Barker also mentioned the Founding Fathers, at a number of junctures: something that believers often do while trying to defend religious incursions into government. Barker mentioned the Jefferson Bible, for which Jefferson literally cut out with a pair of scissors all of the superstitious (miracles, etc.) parts of the New Testament. He said that while some founders were Christians, most were Deists who wanted religion separate from government. He said that as a believer, he used to think of the Pilgrims and Founders as being related to each other, when in reality they were separated by over 100 years and religious beliefs.

In order to address the fact that the Founders didn’t put the phrase “wall of separation between church and state” in the Constitution (Jefferson wrote this in a letter), Barker said that the concept is there even if the phrase isn’t. He gave other examples of phrases that aren’t in the Constitution or Bill of Rights that have become commonplace descriptions of the ideas found there: the words “Bill of Rights“, “interstate commerce“, “separation of powers“, and “checks and balances” also are not in the constitution either, but you don’t hear religious people criticizing those who talk about the Bill of Rights saying there is not such thing.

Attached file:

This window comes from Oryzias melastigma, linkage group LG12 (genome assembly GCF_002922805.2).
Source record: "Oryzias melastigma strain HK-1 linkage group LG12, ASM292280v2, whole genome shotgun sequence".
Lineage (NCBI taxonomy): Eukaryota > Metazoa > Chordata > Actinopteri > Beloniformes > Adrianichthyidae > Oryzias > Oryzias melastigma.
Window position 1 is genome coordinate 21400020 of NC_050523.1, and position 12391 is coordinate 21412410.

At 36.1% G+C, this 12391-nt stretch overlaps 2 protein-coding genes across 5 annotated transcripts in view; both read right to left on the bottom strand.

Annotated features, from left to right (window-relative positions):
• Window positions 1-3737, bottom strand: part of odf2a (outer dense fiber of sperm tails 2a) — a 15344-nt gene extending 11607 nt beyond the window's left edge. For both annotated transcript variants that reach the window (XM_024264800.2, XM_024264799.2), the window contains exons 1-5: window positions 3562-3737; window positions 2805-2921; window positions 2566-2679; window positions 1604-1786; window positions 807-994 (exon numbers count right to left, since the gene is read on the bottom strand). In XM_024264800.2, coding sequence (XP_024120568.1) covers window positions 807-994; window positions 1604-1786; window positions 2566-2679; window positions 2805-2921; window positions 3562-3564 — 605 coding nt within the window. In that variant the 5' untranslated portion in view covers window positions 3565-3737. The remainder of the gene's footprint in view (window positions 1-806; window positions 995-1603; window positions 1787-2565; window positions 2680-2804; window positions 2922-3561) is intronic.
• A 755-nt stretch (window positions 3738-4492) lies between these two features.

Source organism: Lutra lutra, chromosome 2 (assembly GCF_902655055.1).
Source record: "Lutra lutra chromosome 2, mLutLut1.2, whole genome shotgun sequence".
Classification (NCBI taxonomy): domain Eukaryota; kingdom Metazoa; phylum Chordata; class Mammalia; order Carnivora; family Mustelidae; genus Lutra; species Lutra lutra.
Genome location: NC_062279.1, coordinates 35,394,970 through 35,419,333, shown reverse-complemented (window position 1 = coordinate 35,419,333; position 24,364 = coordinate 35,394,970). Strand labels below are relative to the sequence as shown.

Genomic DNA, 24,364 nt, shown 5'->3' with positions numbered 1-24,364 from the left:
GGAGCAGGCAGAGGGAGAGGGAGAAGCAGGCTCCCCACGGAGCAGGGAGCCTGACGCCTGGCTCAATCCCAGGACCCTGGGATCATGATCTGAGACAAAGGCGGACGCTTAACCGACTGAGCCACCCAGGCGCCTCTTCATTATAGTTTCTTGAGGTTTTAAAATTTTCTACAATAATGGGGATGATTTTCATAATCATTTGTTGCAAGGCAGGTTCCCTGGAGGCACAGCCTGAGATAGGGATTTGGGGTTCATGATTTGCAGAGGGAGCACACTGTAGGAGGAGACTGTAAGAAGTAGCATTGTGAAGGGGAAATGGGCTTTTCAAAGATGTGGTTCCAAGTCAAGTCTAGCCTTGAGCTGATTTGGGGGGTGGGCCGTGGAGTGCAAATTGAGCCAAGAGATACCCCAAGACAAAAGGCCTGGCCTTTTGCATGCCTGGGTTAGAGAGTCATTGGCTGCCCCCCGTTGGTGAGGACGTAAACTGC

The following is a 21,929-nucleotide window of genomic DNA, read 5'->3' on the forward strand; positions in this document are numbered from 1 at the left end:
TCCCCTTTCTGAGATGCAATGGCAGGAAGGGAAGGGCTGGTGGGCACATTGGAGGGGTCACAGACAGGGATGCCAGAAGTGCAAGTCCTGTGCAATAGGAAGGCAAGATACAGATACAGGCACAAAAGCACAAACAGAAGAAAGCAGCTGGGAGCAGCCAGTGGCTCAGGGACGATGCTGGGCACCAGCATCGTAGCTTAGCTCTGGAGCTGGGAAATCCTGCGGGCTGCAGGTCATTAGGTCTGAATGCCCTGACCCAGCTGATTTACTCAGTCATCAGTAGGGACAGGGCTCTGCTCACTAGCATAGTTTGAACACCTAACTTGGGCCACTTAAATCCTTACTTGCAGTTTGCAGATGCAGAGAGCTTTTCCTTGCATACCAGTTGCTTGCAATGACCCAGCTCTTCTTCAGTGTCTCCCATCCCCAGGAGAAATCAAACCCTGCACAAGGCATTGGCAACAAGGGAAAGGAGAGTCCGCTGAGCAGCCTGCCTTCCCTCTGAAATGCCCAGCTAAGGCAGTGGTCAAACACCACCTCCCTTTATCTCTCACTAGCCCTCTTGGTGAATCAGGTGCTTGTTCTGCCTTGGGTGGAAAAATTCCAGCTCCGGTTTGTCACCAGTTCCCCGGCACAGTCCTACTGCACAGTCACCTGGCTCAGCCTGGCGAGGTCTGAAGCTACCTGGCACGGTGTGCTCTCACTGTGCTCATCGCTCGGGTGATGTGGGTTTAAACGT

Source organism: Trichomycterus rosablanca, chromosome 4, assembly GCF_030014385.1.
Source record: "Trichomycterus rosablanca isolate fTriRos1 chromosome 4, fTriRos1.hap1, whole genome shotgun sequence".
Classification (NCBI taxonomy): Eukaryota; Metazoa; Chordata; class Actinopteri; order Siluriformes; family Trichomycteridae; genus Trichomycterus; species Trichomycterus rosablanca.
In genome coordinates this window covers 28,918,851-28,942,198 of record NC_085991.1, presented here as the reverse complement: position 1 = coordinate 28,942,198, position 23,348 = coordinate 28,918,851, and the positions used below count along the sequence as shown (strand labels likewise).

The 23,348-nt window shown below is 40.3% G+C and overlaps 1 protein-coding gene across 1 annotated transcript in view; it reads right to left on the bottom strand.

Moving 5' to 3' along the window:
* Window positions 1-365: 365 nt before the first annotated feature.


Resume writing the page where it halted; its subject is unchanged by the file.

Barker did not completely spare religious teachings in his talk, however. There were a few critiques about religion, the majority of which were in direct response to questions attacking church-state separation or atheism. Dan Barker poked fun at the creation story in the Bible, which includes a talking snake (Barker, who is part Native American, mentioned that his tribe also had a snake myth). He also mentioned that Jesus clearly supports slavery in the New Testament, using it as an example in his parables (saying you should beat some slaves less than others) instead of speaking out against it.